Definitions for elephant
ˈɛl ə fəntele·phant
This dictionary definitions page includes all the possible meanings, example usage and translations of the word elephant.
the symbol of the Republican Party; introduced in cartoons by Thomas Nast in 1874
A mammal of the order Proboscidea, having a trunk, and two large ivory tusks jutting from the upper jaw.
Anything huge and ponderous.
A printing-paper size measuring 30 inches x 22 inches.
used when counting to add length.
Let's play hide and seek. I'll count. One elephant, two elephant, three elephant...
Etymology: elefant, elefaunt, from elephant, learned borrowing from elephantus, from ἐλέφας (gen. ἐλέφαντος), compound of Berber ‘elephant’ (compare Tamahaq (Tahaggart) êlu, (Ghat) alu) and 334B30C03171331F (ābu) ‘elephant; ivory’. More at ivory. Replaced Middle English olifant, which replaced Old English elpend, olfend.
Samuel Johnson's Dictionary
The largest of all quadrupeds, of whose sagacity, faithfulness, prudence, and even understanding, many surprising relations are given. This animal is not carnivorous, but feeds on hay, herbs, and all sorts of pulse; and it is said to be extremely long lifed. It is naturally very gentle; but when enraged, no creature is more terrible. He is supplied with a trunk, or long hollow cartilage, like a large trumpet, which hangs between his teeth, and serves him for hands: by one blow with his trunk he will kill a camel or a horse, and will raise a prodigious weight with it. His teeth are the ivory so well known in Europe, some of which have been seen as large as a man’s thigh, and a fathom in length. Wild elephants are taken with the help of a female ready for the male: she is confined to a narrow place, round which pits are dug; and these being covered with a little earth scattered over hurdles, the male elephants easily fall into the snare. In copulation the female receives the male lying upon her back; and such is his pudicity, that he never covers the female so long as any one appears in sight. Augustin Calmet
Etymology: elephas, Latin.
He loves to hear,
That unicorns may be betray’d with trees,
And bears with glasses, elephants with holes. William Shakespeare, Jul. Cæs.
The elephant hath joints, but not for courtesy;
His legs are for necessity, not flexure. William Shakespeare, Troil. and Cressida.
High o’er the gate, in elephant and gold,
The crowd shall Cæsar’s Indian war behold. John Dryden, Virg.
Elephants are the largest existing land animals. Three living species are currently recognised: the African bush elephant, the African forest elephant, and the Asian elephant. They are the only surviving members of the family Elephantidae and the order Proboscidea. The order was formerly much more diverse during the Pleistocene, but most species became extinct during the Late Pleistocene epoch. Distinctive features of elephants include a long proboscis called a trunk, tusks, large ear flaps, pillar-like legs, and tough but sensitive skin. The trunk is used for breathing and is prehensile, bringing food and water to the mouth, and grasping objects. Tusks, which are derived from the incisor teeth, serve both as weapons and as tools for moving objects and digging. The large ear flaps assist in maintaining a constant body temperature as well as in communication. African elephants have larger ears and concave backs, whereas Asian elephants have smaller ears, and convex or level backs. Elephants are scattered throughout sub-Saharan Africa, South Asia, and Southeast Asia and are found in different habitats, including savannahs, forests, deserts, and marshes. They are herbivorous, and they stay near water when it is accessible. They are considered to be keystone species, due to their impact on their environments. Elephants have a fission–fusion society, in which multiple family groups come together to socialise. Females (cows) tend to live in family groups, which can consist of one female with her calves or several related females with offspring. The groups, which do not include bulls, are usually led by the oldest cow, known as the matriarch. Males (bulls) leave their family groups when they reach puberty and may live alone or with other males. Adult bulls mostly interact with family groups when looking for a mate. They enter a state of increased testosterone and aggression known as musth, which helps them gain dominance over other males as well as reproductive success. Calves are the centre of attention in their family groups and rely on their mothers for as long as three years. Elephants can live up to 70 years in the wild. They communicate by touch, sight, smell, and sound; elephants use infrasound and seismic communication over long distances. Elephant intelligence has been compared with that of primates and cetaceans. They appear to have self-awareness, and appear to show empathy for dying and dead family members. African bush elephants and Asian elephants are listed as endangered and African forest elephants as Critically Endangered by the International Union for Conservation of Nature (IUCN). One of the biggest threats to elephant populations is the ivory trade, as the animals are poached for their ivory tusks. Other threats to wild elephants include habitat destruction and conflicts with local people. Elephants are used as working animals in Asia. In the past, they were used in war; today, they are often controversially put on display in zoos, or exploited for entertainment in circuses. Elephants are highly recognisable and have been featured in art, folklore, religion, literature, and popular culture.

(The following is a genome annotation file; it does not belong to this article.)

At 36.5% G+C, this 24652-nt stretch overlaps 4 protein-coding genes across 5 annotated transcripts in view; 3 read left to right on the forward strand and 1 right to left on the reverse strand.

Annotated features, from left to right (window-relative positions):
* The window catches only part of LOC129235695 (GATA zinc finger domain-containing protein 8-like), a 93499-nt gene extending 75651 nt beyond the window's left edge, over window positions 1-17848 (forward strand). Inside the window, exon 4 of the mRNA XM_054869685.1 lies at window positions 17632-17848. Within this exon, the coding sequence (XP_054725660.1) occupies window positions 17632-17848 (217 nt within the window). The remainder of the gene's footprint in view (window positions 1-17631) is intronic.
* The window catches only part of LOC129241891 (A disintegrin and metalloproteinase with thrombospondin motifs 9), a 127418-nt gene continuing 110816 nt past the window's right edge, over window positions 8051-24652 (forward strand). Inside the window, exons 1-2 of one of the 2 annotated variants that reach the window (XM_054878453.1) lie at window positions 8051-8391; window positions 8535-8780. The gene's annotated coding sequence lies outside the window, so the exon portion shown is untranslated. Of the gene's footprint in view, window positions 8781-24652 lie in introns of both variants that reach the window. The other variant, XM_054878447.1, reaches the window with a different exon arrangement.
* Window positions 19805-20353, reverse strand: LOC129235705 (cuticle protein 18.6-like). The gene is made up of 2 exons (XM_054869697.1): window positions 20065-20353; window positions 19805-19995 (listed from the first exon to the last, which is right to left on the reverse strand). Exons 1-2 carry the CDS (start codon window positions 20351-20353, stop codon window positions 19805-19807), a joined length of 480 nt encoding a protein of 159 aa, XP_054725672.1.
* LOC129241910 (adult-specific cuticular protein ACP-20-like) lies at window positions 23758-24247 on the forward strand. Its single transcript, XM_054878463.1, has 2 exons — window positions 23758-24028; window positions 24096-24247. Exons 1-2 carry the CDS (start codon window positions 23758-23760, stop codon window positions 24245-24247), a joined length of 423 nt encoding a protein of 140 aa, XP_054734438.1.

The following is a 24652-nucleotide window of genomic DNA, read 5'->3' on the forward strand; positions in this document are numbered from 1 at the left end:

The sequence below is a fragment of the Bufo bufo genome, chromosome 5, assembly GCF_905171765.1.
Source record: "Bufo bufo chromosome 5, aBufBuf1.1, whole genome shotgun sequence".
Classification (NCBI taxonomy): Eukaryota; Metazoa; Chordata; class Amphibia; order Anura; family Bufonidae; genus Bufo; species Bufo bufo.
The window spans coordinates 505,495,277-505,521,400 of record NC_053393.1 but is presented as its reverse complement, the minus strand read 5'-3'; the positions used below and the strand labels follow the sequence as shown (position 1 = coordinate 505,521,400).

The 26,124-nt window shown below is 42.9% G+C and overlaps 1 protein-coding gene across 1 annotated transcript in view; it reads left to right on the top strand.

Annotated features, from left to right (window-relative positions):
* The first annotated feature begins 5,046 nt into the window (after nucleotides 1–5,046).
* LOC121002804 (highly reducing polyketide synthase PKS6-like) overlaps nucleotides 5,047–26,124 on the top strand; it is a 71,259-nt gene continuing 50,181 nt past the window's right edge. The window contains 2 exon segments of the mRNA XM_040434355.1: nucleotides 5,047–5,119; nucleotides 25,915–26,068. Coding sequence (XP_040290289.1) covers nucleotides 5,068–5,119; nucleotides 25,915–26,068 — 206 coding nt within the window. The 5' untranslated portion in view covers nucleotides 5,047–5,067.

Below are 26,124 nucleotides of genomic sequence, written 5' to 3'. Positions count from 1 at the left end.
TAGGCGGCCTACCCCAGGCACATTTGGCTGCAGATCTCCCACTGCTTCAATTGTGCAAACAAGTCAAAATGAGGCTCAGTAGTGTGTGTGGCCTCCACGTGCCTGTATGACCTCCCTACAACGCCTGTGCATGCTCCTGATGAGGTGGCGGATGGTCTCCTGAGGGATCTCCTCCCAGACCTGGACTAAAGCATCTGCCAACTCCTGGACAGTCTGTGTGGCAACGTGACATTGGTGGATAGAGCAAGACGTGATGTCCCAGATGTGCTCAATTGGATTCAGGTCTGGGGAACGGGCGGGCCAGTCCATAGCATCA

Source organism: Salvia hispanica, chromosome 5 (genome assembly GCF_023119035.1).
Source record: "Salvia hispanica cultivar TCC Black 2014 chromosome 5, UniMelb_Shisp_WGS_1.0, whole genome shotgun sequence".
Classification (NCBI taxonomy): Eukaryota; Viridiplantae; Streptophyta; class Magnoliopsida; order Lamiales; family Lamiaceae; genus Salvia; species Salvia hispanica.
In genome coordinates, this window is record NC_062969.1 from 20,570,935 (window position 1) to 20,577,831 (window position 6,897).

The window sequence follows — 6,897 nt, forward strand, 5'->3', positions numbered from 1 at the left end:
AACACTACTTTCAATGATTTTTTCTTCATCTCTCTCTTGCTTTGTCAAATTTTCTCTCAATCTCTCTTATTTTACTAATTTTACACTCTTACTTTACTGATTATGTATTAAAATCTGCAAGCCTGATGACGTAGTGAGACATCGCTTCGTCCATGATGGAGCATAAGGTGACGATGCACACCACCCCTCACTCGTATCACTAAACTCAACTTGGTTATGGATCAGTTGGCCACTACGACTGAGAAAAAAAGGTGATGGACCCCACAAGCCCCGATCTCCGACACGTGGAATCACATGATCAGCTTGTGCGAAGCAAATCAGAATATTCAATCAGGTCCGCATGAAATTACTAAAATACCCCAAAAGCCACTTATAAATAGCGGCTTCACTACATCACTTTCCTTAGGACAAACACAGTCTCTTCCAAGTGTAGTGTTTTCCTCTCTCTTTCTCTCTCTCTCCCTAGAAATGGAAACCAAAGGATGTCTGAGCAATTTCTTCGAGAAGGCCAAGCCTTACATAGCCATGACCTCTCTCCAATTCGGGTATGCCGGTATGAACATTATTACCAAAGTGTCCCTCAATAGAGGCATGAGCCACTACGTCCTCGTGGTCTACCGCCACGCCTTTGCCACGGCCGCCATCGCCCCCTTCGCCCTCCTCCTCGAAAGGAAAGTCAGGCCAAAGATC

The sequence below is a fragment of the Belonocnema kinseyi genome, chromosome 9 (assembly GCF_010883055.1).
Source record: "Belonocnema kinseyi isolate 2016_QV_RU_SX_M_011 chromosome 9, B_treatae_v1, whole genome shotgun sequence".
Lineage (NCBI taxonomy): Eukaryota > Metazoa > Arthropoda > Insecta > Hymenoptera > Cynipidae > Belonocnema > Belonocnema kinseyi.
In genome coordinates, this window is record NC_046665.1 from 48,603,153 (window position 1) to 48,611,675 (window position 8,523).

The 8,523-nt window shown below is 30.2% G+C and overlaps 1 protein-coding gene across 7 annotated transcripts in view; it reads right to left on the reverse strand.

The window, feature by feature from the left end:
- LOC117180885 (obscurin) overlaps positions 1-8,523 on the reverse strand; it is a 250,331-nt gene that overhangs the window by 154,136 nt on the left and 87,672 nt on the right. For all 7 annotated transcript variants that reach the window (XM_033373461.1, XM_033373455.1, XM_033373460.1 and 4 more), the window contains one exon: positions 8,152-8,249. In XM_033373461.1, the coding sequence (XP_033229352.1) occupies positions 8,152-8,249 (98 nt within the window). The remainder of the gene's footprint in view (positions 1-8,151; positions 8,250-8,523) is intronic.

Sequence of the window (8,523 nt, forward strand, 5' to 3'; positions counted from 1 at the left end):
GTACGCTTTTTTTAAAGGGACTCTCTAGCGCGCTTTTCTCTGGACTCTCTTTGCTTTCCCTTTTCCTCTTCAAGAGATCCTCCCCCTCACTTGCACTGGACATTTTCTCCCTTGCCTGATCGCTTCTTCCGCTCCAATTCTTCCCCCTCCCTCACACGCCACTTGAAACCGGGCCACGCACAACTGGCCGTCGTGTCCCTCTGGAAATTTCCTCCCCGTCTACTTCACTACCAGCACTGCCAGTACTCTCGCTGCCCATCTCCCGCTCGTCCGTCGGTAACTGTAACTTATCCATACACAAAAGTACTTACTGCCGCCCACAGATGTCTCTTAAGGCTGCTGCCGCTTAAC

An elephant is a large, herbivorous mammal that belongs to the family Elephantidae and order Proboscidea. They are recognized for their long trunks, large ears, tusks made of ivory, and thick, grey skin. Elephants are the largest land animals currently living. There are three species: the African Bush Elephant, the African Forest Elephant, and the Asian Elephant. They are known for their high level of intelligence and complex social structures, skills for using tools, and exhibits behaviors such as grieving for their dead.
a mammal of the order Proboscidia, of which two living species, Elephas Indicus and E. Africanus, and several fossil species, are known. They have a proboscis or trunk, and two large ivory tusks proceeding from the extremity of the upper jaw, and curving upwards. The molar teeth are large and have transverse folds. Elephants are the largest land animals now existing
ivory; the tusk of the elephant